Taking a step back from its usual stance on charging for online functionality, megapublisher EA has reduced the cost of online passes for a number of its older titles to $0.
Publishers have long been seeking a way to ensure that they make a profit on every game sold, whether that sale be of a new title or if the game being purchased is a pre-owned copy. EA's solution has been to institute online passes for many of its games. If you buy an EA game new, you simply find the code within the game's packaging, punch it into your console of choice and you're able to play online. Buy it used however, and the code has most likely already been redeemed, forcing players to shell out an additional $10 for a new online pass.
At least, that was the case until recently. This morning it was discovered that EA has seemingly been removing this cost from a handful of its Xbox 360 titles. Take a look at a full list of the items that are suddenly gratis, courtesy NeoGAF user "Vert Boil:"
Alice: Madness Returns - American McGee's Alice (The first game in the Alice series, access it through the disc, was 800msp)
Bad Company 2 VIP (was 800msp)
Bulletstorm Online Pass (was 800msp)
Dragon Age: Origins - The Stone Prisoner (was 1200msp)
Dragon Age 2: The Black Emporium (was 800msp)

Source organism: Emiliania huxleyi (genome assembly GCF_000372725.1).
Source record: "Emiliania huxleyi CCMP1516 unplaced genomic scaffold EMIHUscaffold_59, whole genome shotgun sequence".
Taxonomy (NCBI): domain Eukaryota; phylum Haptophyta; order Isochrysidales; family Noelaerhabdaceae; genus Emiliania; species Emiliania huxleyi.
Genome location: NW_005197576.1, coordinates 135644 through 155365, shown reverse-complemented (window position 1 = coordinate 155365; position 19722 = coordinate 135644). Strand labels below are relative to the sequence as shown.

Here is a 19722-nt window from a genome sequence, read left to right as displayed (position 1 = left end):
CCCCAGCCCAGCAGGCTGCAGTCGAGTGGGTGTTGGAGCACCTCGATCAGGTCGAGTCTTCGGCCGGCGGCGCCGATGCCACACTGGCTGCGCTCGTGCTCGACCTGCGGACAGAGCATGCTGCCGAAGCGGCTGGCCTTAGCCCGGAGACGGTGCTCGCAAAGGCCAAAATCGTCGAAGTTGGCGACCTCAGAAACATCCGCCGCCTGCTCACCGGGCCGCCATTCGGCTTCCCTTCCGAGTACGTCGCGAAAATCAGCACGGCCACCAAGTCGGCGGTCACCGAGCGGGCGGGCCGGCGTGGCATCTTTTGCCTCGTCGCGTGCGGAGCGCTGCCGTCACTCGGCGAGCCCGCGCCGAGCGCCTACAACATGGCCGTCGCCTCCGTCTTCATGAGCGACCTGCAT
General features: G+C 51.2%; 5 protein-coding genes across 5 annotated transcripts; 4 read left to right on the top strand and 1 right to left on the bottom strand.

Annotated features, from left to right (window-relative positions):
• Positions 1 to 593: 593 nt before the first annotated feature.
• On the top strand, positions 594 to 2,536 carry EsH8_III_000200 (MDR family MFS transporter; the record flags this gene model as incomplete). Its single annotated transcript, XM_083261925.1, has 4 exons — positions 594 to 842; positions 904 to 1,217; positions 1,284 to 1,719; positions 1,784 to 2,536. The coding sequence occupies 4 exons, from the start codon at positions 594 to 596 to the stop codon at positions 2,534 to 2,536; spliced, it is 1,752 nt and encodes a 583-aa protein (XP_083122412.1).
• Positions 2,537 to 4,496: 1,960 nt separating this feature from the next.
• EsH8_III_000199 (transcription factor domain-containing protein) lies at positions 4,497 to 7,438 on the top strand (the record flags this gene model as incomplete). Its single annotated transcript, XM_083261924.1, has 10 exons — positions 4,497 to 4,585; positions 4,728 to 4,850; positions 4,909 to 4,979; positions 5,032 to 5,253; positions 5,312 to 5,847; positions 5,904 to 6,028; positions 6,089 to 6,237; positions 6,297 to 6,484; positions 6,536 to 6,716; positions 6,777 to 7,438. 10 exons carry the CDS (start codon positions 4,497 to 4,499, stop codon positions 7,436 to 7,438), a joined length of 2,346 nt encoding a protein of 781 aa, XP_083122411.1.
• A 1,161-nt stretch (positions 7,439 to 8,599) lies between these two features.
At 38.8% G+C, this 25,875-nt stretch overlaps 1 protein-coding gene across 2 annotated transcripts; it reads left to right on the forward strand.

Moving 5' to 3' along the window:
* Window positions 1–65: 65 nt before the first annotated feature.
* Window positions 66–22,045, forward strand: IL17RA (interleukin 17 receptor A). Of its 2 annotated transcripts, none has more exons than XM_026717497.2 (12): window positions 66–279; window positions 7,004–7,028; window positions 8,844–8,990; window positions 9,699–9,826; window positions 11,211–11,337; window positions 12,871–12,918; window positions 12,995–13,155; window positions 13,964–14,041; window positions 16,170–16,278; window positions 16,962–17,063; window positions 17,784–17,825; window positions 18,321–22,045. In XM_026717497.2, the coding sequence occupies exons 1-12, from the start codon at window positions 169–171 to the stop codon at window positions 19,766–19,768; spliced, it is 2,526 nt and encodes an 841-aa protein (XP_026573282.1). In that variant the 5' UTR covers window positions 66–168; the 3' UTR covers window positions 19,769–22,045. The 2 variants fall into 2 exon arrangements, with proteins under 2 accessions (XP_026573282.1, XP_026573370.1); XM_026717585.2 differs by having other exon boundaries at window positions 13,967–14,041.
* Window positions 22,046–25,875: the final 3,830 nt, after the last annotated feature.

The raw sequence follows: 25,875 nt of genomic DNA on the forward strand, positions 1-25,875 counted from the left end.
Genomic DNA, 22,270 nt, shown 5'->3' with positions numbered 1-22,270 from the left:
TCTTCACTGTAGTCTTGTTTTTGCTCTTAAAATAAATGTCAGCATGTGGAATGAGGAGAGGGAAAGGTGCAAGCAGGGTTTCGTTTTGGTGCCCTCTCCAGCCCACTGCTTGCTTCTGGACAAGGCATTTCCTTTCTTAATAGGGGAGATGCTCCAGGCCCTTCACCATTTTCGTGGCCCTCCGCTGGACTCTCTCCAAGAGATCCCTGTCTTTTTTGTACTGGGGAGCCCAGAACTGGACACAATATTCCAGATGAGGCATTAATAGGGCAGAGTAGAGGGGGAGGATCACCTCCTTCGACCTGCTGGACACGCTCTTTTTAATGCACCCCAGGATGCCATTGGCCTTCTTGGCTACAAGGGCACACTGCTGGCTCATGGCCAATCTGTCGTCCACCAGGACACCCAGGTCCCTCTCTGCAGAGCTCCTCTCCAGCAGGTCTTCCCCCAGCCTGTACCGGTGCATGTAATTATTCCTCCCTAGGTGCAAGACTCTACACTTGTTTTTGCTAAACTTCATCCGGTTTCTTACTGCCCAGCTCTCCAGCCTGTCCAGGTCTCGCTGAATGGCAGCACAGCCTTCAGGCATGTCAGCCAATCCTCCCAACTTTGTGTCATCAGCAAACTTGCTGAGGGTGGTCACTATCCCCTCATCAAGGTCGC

Kingdoms of Amalur: Reckoning Online Pass (was 800msp)
Mass Effect 2: Cerberus Network (was 1200msp)
Medal of Honor Online Pass (was 800msp)
SHIFT 2 UNLEASHED ONLINE PASS (was 800msp)
Skate 3: Skate Share Pack (was 800msp)
In short, if you were to visit the Xbox Live Arcade page for any of the above titles/DLC offerings, you'd find their retail price listed as "free." Why this is suddenly the case is a mystery. We've attempted to contact EA about the matter, but weren't even offered the usual "no comment." Instead, we actually received no comment from the firm, which is oddly stoic and only serves to make us even more curious as to why EA has seemingly had this sudden change of heart as far as online passes are concerned.
Of course, it's entirely possible that this is merely a mistake on someone's behalf. That would explain why it only applies to the Xbox 360 versions of these games, and why the list of titles has been seemingly cobbled together at random. Other than being published by EA, the above games have precious little in common, and no link to suggest why they might suddenly feature zero dollar price tags for online gameplay.
Hopefully EA will get back to us shortly (we'll update this piece with anything we hear), or failing that, explain its new stance publicly in short order. This is very uncharacteristic of the publisher, but if it signals a sea change in how EA handles online functionality we'll be the first to applaud the move.
Update: Massive thanks to reader FizzyIzze who points out a new (as in, "this didn't exist an hour ago") addition to EA's website, which explains the situation. Apparently EA is completely dropping the Online Pass initiative for both Xbox 360 and PlayStation 3 titles. You can find full details here.